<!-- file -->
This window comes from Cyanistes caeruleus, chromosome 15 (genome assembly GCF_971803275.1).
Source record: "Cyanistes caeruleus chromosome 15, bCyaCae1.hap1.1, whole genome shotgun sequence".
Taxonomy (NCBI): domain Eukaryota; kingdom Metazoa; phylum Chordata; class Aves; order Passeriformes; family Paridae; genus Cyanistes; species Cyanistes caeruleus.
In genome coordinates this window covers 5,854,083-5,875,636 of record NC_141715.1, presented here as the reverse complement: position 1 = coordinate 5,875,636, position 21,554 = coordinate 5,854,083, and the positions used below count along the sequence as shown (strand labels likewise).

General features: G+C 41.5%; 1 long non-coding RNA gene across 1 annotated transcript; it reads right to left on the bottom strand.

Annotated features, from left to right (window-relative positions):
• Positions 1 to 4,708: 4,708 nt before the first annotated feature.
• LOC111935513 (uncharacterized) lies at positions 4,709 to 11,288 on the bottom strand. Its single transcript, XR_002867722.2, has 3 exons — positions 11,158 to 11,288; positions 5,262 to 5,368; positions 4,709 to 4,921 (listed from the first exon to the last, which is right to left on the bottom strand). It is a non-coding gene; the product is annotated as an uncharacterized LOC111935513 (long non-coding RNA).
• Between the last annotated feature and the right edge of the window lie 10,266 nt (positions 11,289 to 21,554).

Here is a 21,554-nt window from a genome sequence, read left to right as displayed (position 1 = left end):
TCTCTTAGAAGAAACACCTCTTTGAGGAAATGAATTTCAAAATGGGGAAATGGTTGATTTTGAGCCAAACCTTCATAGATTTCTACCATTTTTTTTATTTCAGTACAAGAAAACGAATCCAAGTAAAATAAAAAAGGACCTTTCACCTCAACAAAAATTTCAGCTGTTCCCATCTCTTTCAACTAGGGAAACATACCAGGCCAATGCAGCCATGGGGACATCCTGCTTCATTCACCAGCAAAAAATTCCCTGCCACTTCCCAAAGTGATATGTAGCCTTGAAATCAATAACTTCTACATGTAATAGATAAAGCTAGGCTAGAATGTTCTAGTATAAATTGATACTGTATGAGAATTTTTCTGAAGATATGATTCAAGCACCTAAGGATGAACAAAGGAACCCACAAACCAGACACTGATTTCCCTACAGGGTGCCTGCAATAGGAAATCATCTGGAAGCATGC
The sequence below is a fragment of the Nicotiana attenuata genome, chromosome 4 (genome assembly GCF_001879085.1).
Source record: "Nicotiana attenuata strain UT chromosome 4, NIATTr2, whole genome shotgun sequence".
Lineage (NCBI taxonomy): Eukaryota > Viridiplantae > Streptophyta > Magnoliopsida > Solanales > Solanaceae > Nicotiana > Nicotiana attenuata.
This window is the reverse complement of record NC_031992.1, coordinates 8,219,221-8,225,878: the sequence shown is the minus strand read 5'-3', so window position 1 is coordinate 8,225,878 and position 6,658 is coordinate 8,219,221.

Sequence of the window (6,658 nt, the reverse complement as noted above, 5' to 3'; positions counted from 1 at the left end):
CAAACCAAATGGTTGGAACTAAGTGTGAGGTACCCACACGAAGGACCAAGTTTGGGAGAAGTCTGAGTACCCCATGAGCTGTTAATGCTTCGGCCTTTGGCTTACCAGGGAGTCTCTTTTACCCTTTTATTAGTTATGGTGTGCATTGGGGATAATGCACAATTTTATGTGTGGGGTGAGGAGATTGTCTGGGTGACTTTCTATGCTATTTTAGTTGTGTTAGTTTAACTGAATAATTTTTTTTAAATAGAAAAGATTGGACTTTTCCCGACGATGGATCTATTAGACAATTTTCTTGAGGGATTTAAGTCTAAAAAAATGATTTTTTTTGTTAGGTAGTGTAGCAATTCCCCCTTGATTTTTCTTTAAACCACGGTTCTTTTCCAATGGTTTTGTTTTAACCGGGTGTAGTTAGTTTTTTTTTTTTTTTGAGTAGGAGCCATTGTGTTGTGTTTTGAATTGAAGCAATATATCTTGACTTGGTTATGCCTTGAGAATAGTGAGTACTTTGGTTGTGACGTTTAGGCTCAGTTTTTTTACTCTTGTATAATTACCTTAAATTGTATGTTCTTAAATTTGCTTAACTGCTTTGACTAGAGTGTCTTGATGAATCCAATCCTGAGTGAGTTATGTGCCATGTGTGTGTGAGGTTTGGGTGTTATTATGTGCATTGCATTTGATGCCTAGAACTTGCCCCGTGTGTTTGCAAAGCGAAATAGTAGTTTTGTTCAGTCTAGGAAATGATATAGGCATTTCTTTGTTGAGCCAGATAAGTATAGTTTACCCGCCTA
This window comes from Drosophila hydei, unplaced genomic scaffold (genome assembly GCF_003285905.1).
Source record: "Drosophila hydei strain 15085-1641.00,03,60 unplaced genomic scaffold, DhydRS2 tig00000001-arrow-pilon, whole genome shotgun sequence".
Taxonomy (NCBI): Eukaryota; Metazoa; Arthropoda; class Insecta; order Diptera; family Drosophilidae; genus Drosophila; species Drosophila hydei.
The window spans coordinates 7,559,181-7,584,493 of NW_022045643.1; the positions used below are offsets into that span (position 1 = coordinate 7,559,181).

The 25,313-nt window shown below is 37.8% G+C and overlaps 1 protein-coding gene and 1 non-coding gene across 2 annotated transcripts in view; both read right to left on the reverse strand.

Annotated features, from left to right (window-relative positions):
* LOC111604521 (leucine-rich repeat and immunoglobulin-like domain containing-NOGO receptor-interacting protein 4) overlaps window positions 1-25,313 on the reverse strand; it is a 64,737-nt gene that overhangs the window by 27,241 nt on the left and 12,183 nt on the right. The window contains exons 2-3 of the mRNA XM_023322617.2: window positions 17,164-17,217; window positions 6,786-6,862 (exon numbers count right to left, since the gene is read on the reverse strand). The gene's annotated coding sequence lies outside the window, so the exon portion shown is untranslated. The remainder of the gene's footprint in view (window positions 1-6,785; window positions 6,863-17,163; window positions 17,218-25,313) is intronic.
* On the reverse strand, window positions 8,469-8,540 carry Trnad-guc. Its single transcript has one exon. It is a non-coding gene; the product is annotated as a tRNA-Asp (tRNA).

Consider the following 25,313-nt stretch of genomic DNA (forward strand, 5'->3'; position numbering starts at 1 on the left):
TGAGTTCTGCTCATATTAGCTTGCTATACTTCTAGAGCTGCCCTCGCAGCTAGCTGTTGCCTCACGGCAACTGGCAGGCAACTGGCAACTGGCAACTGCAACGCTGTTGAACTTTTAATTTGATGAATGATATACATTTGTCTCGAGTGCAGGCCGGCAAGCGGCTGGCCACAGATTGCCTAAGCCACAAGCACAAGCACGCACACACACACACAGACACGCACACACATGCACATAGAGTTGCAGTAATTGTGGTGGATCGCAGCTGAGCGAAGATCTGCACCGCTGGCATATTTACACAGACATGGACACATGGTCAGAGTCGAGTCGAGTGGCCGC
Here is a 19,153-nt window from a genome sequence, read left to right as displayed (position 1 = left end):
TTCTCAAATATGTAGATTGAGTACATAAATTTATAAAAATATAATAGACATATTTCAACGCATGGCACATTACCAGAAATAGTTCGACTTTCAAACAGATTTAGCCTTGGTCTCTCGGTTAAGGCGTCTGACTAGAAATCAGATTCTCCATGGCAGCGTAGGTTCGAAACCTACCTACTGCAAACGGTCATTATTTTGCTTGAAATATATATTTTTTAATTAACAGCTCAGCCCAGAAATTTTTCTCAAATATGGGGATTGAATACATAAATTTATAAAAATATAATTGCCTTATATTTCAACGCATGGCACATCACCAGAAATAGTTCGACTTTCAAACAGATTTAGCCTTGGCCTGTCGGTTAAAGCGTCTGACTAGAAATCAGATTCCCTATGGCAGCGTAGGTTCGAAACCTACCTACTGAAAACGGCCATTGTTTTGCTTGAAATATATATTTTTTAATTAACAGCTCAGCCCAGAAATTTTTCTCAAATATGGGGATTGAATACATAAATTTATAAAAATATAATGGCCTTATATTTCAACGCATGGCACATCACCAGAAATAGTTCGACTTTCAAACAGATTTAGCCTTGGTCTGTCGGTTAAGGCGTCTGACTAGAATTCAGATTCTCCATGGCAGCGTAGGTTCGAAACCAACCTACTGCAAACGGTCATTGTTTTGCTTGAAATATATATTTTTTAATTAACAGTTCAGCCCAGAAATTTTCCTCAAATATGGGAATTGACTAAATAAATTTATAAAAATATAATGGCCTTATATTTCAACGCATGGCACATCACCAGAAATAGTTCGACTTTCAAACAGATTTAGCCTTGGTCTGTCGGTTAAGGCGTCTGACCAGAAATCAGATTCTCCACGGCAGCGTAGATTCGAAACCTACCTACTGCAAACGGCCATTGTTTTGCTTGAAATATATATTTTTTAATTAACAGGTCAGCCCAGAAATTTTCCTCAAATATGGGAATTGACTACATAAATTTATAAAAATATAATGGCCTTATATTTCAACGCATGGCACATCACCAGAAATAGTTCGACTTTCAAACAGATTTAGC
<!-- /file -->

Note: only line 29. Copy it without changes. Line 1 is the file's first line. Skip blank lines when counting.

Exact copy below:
TTCTCAAATATGTAGATTGAGTACATAAATTTATAAAAATATAATAGACATATTTCAACGCATGGCACATTACCAGAAATAGTTCGACTTTCAAACAGATTTAGCCTTGGTCTCTCGGTTAAGGCGTCTGACTAGAAATCAGATTCTCCATGGCAGCGTAGGTTCGAAACCTACCTACTGCAAACGGTCATTATTTTGCTTGAAATATATATTTTTTAATTAACAGCTCAGCCCAGAAATTTTTCTCAAATATGGGGATTGAATACATAAATTTATAAAAATATAATTGCCTTATATTTCAACGCATGGCACATCACCAGAAATAGTTCGACTTTCAAACAGATTTAGCCTTGGCCTGTCGGTTAAAGCGTCTGACTAGAAATCAGATTCCCTATGGCAGCGTAGGTTCGAAACCTACCTACTGAAAACGGCCATTGTTTTGCTTGAAATATATATTTTTTAATTAACAGCTCAGCCCAGAAATTTTTCTCAAATATGGGGATTGAATACATAAATTTATAAAAATATAATGGCCTTATATTTCAACGCATGGCACATCACCAGAAATAGTTCGACTTTCAAACAGATTTAGCCTTGGTCTGTCGGTTAAGGCGTCTGACTAGAATTCAGATTCTCCATGGCAGCGTAGGTTCGAAACCAACCTACTGCAAACGGTCATTGTTTTGCTTGAAATATATATTTTTTAATTAACAGTTCAGCCCAGAAATTTTCCTCAAATATGGGAATTGACTAAATAAATTTATAAAAATATAATGGCCTTATATTTCAACGCATGGCACATCACCAGAAATAGTTCGACTTTCAAACAGATTTAGCCTTGGTCTGTCGGTTAAGGCGTCTGACCAGAAATCAGATTCTCCACGGCAGCGTAGATTCGAAACCTACCTACTGCAAACGGCCATTGTTTTGCTTGAAATATATATTTTTTAATTAACAGGTCAGCCCAGAAATTTTCCTCAAATATGGGAATTGACTACATAAATTTATAAAAATATAATGGCCTTATATTTCAACGCATGGCACATCACCAGAAATAGTTCGACTTTCAAACAGATTTAGC